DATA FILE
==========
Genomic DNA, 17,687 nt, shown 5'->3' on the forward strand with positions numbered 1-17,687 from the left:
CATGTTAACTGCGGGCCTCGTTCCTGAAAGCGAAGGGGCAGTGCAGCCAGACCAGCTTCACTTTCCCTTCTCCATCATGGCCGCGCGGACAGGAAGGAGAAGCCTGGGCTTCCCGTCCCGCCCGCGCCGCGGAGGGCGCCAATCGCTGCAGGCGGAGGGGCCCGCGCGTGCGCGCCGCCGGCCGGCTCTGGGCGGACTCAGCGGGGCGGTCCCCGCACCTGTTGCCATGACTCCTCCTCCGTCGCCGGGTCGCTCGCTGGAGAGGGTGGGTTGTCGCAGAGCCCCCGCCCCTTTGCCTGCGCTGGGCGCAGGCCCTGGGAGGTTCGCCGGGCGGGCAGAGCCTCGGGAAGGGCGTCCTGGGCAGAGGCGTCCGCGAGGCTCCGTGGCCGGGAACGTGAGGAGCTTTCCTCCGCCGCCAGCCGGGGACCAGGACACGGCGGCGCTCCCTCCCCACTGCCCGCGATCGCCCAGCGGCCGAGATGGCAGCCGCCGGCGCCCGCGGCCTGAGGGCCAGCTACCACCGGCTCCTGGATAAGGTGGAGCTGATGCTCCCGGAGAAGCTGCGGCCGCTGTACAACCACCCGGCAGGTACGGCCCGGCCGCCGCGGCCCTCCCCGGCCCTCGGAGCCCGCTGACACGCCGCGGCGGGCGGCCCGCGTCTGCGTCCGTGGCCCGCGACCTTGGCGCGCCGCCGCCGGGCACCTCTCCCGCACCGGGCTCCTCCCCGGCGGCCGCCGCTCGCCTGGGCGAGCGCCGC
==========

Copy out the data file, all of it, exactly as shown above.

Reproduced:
Genomic DNA, 17,687 nt, shown 5'->3' on the forward strand with positions numbered 1-17,687 from the left:
CATGTTAACTGCGGGCCTCGTTCCTGAAAGCGAAGGGGCAGTGCAGCCAGACCAGCTTCACTTTCCCTTCTCCATCATGGCCGCGCGGACAGGAAGGAGAAGCCTGGGCTTCCCGTCCCGCCCGCGCCGCGGAGGGCGCCAATCGCTGCAGGCGGAGGGGCCCGCGCGTGCGCGCCGCCGGCCGGCTCTGGGCGGACTCAGCGGGGCGGTCCCCGCACCTGTTGCCATGACTCCTCCTCCGTCGCCGGGTCGCTCGCTGGAGAGGGTGGGTTGTCGCAGAGCCCCCGCCCCTTTGCCTGCGCTGGGCGCAGGCCCTGGGAGGTTCGCCGGGCGGGCAGAGCCTCGGGAAGGGCGTCCTGGGCAGAGGCGTCCGCGAGGCTCCGTGGCCGGGAACGTGAGGAGCTTTCCTCCGCCGCCAGCCGGGGACCAGGACACGGCGGCGCTCCCTCCCCACTGCCCGCGATCGCCCAGCGGCCGAGATGGCAGCCGCCGGCGCCCGCGGCCTGAGGGCCAGCTACCACCGGCTCCTGGATAAGGTGGAGCTGATGCTCCCGGAGAAGCTGCGGCCGCTGTACAACCACCCGGCAGGTACGGCCCGGCCGCCGCGGCCCTCCCCGGCCCTCGGAGCCCGCTGACACGCCGCGGCGGGCGGCCCGCGTCTGCGTCCGTGGCCCGCGACCTTGGCGCGCCGCCGCCGGGCACCTCTCCCGCACCGGGCTCCTCCCCGGCGGCCGCCGCTCGCCTGGGCGAGCGCCGC